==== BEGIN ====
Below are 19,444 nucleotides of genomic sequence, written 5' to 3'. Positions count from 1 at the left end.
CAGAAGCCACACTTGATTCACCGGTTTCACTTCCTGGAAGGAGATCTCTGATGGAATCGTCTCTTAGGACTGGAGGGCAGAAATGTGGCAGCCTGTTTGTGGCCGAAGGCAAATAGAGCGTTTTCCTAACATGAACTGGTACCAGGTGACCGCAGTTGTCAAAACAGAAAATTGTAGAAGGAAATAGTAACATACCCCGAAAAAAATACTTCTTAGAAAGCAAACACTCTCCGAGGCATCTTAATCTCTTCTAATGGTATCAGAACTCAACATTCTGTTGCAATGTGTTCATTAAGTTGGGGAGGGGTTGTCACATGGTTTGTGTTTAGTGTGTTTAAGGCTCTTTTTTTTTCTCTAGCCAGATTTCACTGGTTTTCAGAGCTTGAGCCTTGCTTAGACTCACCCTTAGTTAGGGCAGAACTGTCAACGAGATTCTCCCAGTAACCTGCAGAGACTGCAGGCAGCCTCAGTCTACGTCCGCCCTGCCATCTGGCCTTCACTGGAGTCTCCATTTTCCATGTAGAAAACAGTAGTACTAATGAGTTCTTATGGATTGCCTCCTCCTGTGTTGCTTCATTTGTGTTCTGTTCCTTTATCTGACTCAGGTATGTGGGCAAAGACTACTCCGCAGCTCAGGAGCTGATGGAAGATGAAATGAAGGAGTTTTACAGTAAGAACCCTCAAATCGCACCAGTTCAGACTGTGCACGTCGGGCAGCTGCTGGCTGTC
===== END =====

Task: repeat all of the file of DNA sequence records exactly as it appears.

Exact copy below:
Below are 19,444 nucleotides of genomic sequence, written 5' to 3'. Positions count from 1 at the left end.
CAGAAGCCACACTTGATTCACCGGTTTCACTTCCTGGAAGGAGATCTCTGATGGAATCGTCTCTTAGGACTGGAGGGCAGAAATGTGGCAGCCTGTTTGTGGCCGAAGGCAAATAGAGCGTTTTCCTAACATGAACTGGTACCAGGTGACCGCAGTTGTCAAAACAGAAAATTGTAGAAGGAAATAGTAACATACCCCGAAAAAAATACTTCTTAGAAAGCAAACACTCTCCGAGGCATCTTAATCTCTTCTAATGGTATCAGAACTCAACATTCTGTTGCAATGTGTTCATTAAGTTGGGGAGGGGTTGTCACATGGTTTGTGTTTAGTGTGTTTAAGGCTCTTTTTTTTTCTCTAGCCAGATTTCACTGGTTTTCAGAGCTTGAGCCTTGCTTAGACTCACCCTTAGTTAGGGCAGAACTGTCAACGAGATTCTCCCAGTAACCTGCAGAGACTGCAGGCAGCCTCAGTCTACGTCCGCCCTGCCATCTGGCCTTCACTGGAGTCTCCATTTTCCATGTAGAAAACAGTAGTACTAATGAGTTCTTATGGATTGCCTCCTCCTGTGTTGCTTCATTTGTGTTCTGTTCCTTTATCTGACTCAGGTATGTGGGCAAAGACTACTCCGCAGCTCAGGAGCTGATGGAAGATGAAATGAAGGAGTTTTACAGTAAGAACCCTCAAATCGCACCAGTTCAGACTGTGCACGTCGGGCAGCTGCTGGCTGTC